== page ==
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46 detraining directly into the WTC station. The immediate Passenger transit incidents resulted in the largest numbers decision to halt trains into New York City prevented these of casualties and injuries: passengers and the trains carrying them from being stranded in the station or rail tunnels. · Moscow terrorist bombing (2/6/2004): 39 fatalities, 100+ The ability to bring all passengers to safety, including injuries; those who were quite literally right under the twin towers, · Daegu arson fire (2/18/2003): 198 fatalities, 147 injuries, was attributed to a combination of a culture in which work- 50+ missing; ers are encouraged to think independently and act in an · Kitzsteinhorn cable car fire (11/11/2000): 155 fatalities, emergency without waiting for authorization from higher injuries not tallied; levels of management and to an independent communica- · Tokyo chemical attack (3/20/1995): 12 fatalities, 6,000 tions system that allows dispatchers and train operators to exposed to sarin gas; communicate freely. The PATH communication system · King's Cross Station fire (11/18/1987): 31 fatalities, injuries worked throughout the emergency because it was not not tallied; and located on top of the WTC even though both the WTC and · BART Transbay fire (1/17/1979): 1 fatality, 58 injuries. the PATH system are components of the Port Authority of New York and New Jersey. One incident did not result in fire or explosion: Chicago freight tunnel flood (4/13/1992). References "Beneath WTC Chaos, Calm on PATH Tubes"(2003, Sept. 3). 3.4 Conclusions http://www.hudsoncity.net/tubes/aftermathofattack2003. html 3.4.1 Pinpointing Vulnerabilities (Accessed June 27, 2005). Donohue, P. (2001, Sept. 19). "Passengers Put on PATH to Passenger transit tunnels and stations present a high Safety." New York Daily News. http://www.hudsoncity.net/ potential for large numbers of fatalities and injuries, for tubes/extractfromnydailynewssummary.html (Accessed June worldwide media coverage, and for creating public fear. 30, 2005). While some transit tunnel incidents can be characterized as "Governors to Ride into Station on the Last PATH accidents, many are intentional acts in which the initiators of Train to Leave the World Trade Center on September 11, the incident are suicidal or seeking to kill or injure large 2001" (2003, Oct. 30). http://www.hudsoncity.net/tubes/ numbers of people. Even when there is little or no intent to governorsonfirstridepressrelease.html (Accessed June 30, cause chaos or mass casualties, the possibilities for such out- 2005). comes are strong. Ingrassia, R. (2001, Sept. 22) "Keeping `Bathtub' Dry Road tunnel fires are closely related to truck accidents. Experts Fight to Secure WTC's Foundation." New York Daily These accidents frequently result in fires, and the fires are News. http://www.hudsoncity.net/tubes/keepingbathtubdry often exacerbated by the goods being carried. Even when the sep22.html (Accessed June 30, 2005). materials being transported are not flammable or hazardous, Schwaneberg, R. (2001, Sept. 19)."Quick-Acting P.A. Steered serious side effects of fires may be toxic fumes or residue. 5,000 Commuters to Safety." Newark Star-Ledger. http://www. Freight and motor tunnel incidents hamper economic hudsoncity.net/tubes/quickthinkingsaves5000.html (Accessed arrangements by altering patterns for the transport of goods June 30, 2005). and may lead to long-term damage from flammable cargo or the release of hazardous materials. 3.3 Summary of Case Studies 3.4.2 Lessons Observed Table 4 shows the details of each case study at a glance. In total, the case studies represent 10 rail incidents and 2 road All the case studies point to a need for better safety man- incidents, taking place in Asia, Russia, western Europe, Great agement and for better communications. In a number of the Britain, and the United States. All intentional violent acts incidents, no one person or office was responsible for system occurred on passenger transit systems: safety, sometimes because the organizational culture mini- mized the importance of working safely and of maintaining a · Moscow terrorist bombing (2/6/2004), clean and safe system. · Daegu arson fire (2/18/2003), and There is also a need for better planning of emergency sys- · Tokyo chemical attack (3/20/1995). tems and of estimations of overall tunnel usage. Many of the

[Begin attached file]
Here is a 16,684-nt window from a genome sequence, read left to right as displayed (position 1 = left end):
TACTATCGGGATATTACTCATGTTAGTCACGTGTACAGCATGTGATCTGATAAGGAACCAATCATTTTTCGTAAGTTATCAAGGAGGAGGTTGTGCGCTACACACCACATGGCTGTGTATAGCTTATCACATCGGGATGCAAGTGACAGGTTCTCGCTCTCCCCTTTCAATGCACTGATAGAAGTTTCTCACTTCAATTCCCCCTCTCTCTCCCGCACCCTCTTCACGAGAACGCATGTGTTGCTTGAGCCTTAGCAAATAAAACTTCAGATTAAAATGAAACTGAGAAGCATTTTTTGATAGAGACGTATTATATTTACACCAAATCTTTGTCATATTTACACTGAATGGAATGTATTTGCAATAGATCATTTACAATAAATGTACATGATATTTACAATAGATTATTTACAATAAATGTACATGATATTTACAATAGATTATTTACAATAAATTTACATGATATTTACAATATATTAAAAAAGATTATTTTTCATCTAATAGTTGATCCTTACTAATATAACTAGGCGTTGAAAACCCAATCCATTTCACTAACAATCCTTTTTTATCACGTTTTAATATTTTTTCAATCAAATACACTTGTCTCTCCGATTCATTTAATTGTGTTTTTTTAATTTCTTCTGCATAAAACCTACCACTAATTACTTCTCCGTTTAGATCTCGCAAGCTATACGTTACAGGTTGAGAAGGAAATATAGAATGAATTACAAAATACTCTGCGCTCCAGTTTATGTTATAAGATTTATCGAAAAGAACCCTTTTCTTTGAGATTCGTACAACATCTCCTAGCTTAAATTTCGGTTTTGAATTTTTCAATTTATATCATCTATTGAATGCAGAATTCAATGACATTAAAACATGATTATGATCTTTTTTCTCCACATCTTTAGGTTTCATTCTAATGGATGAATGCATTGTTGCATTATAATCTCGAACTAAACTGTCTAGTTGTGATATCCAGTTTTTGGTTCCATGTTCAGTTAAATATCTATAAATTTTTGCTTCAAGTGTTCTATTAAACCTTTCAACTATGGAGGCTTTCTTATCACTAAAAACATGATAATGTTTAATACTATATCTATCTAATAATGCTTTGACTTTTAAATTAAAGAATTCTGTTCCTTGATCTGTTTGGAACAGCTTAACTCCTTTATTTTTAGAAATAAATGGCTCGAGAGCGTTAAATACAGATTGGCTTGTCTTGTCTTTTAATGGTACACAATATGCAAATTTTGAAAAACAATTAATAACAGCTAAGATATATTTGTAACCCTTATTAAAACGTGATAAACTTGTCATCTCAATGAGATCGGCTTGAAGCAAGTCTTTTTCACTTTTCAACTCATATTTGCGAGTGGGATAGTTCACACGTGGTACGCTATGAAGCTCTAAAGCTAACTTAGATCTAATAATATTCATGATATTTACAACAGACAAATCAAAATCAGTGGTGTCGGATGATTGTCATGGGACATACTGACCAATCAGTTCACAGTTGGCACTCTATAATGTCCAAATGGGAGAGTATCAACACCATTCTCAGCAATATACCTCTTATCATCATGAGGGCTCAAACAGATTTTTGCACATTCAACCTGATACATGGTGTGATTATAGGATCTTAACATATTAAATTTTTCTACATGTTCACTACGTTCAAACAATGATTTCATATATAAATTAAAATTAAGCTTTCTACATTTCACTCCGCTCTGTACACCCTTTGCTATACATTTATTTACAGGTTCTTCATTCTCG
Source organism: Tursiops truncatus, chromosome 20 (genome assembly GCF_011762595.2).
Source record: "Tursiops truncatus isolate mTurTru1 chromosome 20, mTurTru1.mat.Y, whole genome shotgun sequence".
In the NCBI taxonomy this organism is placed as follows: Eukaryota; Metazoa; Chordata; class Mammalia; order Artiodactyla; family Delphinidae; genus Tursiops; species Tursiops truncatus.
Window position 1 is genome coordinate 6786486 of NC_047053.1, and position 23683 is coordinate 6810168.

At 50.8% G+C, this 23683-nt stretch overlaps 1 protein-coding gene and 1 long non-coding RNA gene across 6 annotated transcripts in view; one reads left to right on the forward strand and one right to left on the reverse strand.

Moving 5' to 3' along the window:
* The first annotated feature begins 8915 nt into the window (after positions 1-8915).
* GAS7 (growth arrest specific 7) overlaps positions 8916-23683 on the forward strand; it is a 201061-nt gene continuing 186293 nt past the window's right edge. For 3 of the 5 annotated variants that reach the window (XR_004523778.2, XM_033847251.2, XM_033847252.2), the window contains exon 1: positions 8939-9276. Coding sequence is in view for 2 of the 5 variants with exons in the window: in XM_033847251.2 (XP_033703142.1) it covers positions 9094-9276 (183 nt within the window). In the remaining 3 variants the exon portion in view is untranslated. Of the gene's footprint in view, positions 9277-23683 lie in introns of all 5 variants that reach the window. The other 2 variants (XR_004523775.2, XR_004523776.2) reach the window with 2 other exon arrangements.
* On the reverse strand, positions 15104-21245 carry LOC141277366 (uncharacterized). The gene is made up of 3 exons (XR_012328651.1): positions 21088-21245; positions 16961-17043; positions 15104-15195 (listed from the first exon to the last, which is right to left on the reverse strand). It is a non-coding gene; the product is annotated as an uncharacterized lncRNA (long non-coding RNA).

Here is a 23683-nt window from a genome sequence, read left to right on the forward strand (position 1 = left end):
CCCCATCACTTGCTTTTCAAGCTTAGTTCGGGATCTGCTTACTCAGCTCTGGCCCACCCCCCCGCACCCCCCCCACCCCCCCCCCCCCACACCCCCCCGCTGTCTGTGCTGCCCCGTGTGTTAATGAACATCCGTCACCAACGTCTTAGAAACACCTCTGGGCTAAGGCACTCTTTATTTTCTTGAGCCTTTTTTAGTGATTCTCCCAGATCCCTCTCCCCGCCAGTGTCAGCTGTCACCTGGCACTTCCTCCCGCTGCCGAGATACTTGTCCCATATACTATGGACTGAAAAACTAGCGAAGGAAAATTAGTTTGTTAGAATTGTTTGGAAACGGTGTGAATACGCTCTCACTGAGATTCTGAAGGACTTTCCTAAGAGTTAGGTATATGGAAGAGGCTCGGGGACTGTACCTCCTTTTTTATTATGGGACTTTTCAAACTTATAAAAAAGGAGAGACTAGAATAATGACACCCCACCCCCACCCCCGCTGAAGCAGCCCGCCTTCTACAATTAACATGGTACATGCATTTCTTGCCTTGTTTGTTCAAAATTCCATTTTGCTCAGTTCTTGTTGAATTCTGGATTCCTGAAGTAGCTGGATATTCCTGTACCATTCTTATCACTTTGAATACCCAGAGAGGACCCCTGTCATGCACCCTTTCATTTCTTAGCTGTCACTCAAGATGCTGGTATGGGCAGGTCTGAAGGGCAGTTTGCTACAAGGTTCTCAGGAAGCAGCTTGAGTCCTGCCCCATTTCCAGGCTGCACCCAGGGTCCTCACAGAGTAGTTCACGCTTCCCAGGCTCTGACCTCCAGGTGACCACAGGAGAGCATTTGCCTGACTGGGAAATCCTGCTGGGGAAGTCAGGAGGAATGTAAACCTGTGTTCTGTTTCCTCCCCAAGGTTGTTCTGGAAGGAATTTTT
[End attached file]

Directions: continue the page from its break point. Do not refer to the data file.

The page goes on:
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47 Table 4. Case study summary. Fatalities Section Incident Date and Brief Description Number Injuries 3.2.1 Moscow Feb. 6, 39 fatalities, A bomb, later linked to Chechen separatists, Subway 2004 100+ injuries exploded inside a crowded Moscow subway train Suicide during the morning rush hour. The bomb destroyed Bombing the second car of the train as it left the Avtozavodskaya station in southeast Moscow; the train was traveling toward the center of the city. The incident was one of three subway-related bombings attributed to Chechens. 3.2.2 Jungangno Feb. 18, 198 fatalities, A subway passenger threw flammable liquid inside (Chungang- 2003 147 injuries, a subway car of a train carrying about 600 people. Ro) Subway 50+ missing The liquid ignited as the train pulled into the Station Arson underground Jungango station, beneath Daegu's Fire central city. A train traveling in the opposite direction entered the tunnel moments after the first train burst into flames. The death toll increased when the doors of the second train locked shut after the driver stopped in the tunnel and removed the master controller key. The passengers were trapped inside as cars filled with smoke and noxious fumes. 3.2.3 St. Gotthard Oct. 24, 11 fatalities, A head-on collision of two trucks about 1 mile (1.6 Tunnel Fire 2001 injuries not kilometers) from the tunnel's southern entrance tallied sparked an explosion and subsequent fire. Part of the tunnel's roof collapsed over a distance of about 328 feet (100 meters). These two separate events combined to make the 10.6-mile (17-kilometer) tunnel unapproachable due to temperatures as high as 1,832°F (1,000°C) and falling roof debris. Up to 40 cars and trucks were fused into a molten mass at the heart of the disaster zone. The incident resulted in 11 fatalities, including the two truck drivers involved in the accident. Rescue efforts were hampered by the extreme heat and the risk that additional sections of the tunnel roof might collapse. 3.2.4 Howard Street July 18, 0 fatalities, A 60-car freight train, of which eight cars in the rear CSX Tunnel 2001 4 injuries half of the train were carrying dangerous or Fire hazardous materials, caught fire, probably due to a derailment in the tunnel. The train was stopped and staff disconnected the locomotives and escaped. There were no fatalities, but the fire resulted in large quantities of smoke escaping the tunnel. The fire brought the city to a halt and resulted in a series of lawsuits by Baltimore against CSX. 3.2.5 Kitzsteinhorn Nov. 11, 155 fatalities, A cable car packed with skiers caught fire at the Tunnel Cable 2000 injuries not bottom of a tunnel on the 2.4-mile (3.9-kilometer) Car Fire tallied mountain. The cable car halted inside the tunnel; lights went out and initially the doors would not open. The narrow, 11.8-foot (3.6-meter) tunnel width left little room for evacuation. The steep (45- degree) incline turned the tunnel into a chimney, thereby blocking the escape route. (continued on next page)